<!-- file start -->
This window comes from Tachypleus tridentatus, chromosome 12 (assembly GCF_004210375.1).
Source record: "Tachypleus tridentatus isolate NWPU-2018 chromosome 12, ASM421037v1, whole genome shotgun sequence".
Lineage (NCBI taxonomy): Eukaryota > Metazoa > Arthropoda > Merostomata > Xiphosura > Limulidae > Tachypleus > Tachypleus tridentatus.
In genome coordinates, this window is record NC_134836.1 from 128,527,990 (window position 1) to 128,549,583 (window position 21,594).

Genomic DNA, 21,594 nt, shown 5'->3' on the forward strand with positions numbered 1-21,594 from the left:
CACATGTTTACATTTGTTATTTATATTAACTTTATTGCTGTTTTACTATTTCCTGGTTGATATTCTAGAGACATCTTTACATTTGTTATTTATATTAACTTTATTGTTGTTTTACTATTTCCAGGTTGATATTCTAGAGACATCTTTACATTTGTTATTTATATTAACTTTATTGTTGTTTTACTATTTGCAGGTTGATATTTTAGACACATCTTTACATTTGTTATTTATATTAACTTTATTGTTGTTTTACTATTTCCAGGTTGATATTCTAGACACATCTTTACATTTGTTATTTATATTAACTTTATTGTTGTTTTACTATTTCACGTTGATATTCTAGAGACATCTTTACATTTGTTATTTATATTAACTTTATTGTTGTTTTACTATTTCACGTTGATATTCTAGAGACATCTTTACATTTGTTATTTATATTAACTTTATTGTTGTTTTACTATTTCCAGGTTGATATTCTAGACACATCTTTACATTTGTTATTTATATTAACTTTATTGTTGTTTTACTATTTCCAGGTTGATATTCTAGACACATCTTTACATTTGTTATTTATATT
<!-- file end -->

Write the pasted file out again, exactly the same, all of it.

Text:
This window comes from Tachypleus tridentatus, chromosome 12 (assembly GCF_004210375.1).
Source record: "Tachypleus tridentatus isolate NWPU-2018 chromosome 12, ASM421037v1, whole genome shotgun sequence".
Lineage (NCBI taxonomy): Eukaryota > Metazoa > Arthropoda > Merostomata > Xiphosura > Limulidae > Tachypleus > Tachypleus tridentatus.
In genome coordinates, this window is record NC_134836.1 from 128,527,990 (window position 1) to 128,549,583 (window position 21,594).

Genomic DNA, 21,594 nt, shown 5'->3' on the forward strand with positions numbered 1-21,594 from the left:
CACATGTTTACATTTGTTATTTATATTAACTTTATTGCTGTTTTACTATTTCCTGGTTGATATTCTAGAGACATCTTTACATTTGTTATTTATATTAACTTTATTGTTGTTTTACTATTTCCAGGTTGATATTCTAGAGACATCTTTACATTTGTTATTTATATTAACTTTATTGTTGTTTTACTATTTGCAGGTTGATATTTTAGACACATCTTTACATTTGTTATTTATATTAACTTTATTGTTGTTTTACTATTTCCAGGTTGATATTCTAGACACATCTTTACATTTGTTATTTATATTAACTTTATTGTTGTTTTACTATTTCACGTTGATATTCTAGAGACATCTTTACATTTGTTATTTATATTAACTTTATTGTTGTTTTACTATTTCACGTTGATATTCTAGAGACATCTTTACATTTGTTATTTATATTAACTTTATTGTTGTTTTACTATTTCCAGGTTGATATTCTAGACACATCTTTACATTTGTTATTTATATTAACTTTATTGTTGTTTTACTATTTCCAGGTTGATATTCTAGACACATCTTTACATTTGTTATTTATATT